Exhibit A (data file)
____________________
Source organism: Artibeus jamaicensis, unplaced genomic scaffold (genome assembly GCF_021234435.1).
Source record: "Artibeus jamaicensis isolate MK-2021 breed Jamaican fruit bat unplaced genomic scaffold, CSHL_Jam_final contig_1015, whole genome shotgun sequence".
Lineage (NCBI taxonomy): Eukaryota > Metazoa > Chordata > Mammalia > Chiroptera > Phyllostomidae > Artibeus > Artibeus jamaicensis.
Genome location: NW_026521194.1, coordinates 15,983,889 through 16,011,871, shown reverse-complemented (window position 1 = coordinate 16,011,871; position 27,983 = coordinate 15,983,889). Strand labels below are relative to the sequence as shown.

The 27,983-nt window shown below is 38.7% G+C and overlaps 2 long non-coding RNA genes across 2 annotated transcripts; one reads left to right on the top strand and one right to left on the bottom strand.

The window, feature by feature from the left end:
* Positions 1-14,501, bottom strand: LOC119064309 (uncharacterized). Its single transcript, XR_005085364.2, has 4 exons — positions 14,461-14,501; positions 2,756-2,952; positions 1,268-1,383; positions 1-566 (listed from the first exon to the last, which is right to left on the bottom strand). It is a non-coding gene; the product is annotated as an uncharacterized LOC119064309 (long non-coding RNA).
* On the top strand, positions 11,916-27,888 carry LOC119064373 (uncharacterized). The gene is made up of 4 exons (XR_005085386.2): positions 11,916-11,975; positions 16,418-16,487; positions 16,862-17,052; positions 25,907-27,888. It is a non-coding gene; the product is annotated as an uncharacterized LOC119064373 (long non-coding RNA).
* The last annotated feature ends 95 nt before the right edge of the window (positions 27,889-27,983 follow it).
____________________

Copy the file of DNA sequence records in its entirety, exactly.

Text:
Source organism: Artibeus jamaicensis, unplaced genomic scaffold (genome assembly GCF_021234435.1).
Source record: "Artibeus jamaicensis isolate MK-2021 breed Jamaican fruit bat unplaced genomic scaffold, CSHL_Jam_final contig_1015, whole genome shotgun sequence".
Lineage (NCBI taxonomy): Eukaryota > Metazoa > Chordata > Mammalia > Chiroptera > Phyllostomidae > Artibeus > Artibeus jamaicensis.
Genome location: NW_026521194.1, coordinates 15,983,889 through 16,011,871, shown reverse-complemented (window position 1 = coordinate 16,011,871; position 27,983 = coordinate 15,983,889). Strand labels below are relative to the sequence as shown.

The 27,983-nt window shown below is 38.7% G+C and overlaps 2 long non-coding RNA genes across 2 annotated transcripts; one reads left to right on the top strand and one right to left on the bottom strand.

The window, feature by feature from the left end:
* Positions 1-14,501, bottom strand: LOC119064309 (uncharacterized). Its single transcript, XR_005085364.2, has 4 exons — positions 14,461-14,501; positions 2,756-2,952; positions 1,268-1,383; positions 1-566 (listed from the first exon to the last, which is right to left on the bottom strand). It is a non-coding gene; the product is annotated as an uncharacterized LOC119064309 (long non-coding RNA).
* On the top strand, positions 11,916-27,888 carry LOC119064373 (uncharacterized). The gene is made up of 4 exons (XR_005085386.2): positions 11,916-11,975; positions 16,418-16,487; positions 16,862-17,052; positions 25,907-27,888. It is a non-coding gene; the product is annotated as an uncharacterized LOC119064373 (long non-coding RNA).
* The last annotated feature ends 95 nt before the right edge of the window (positions 27,889-27,983 follow it).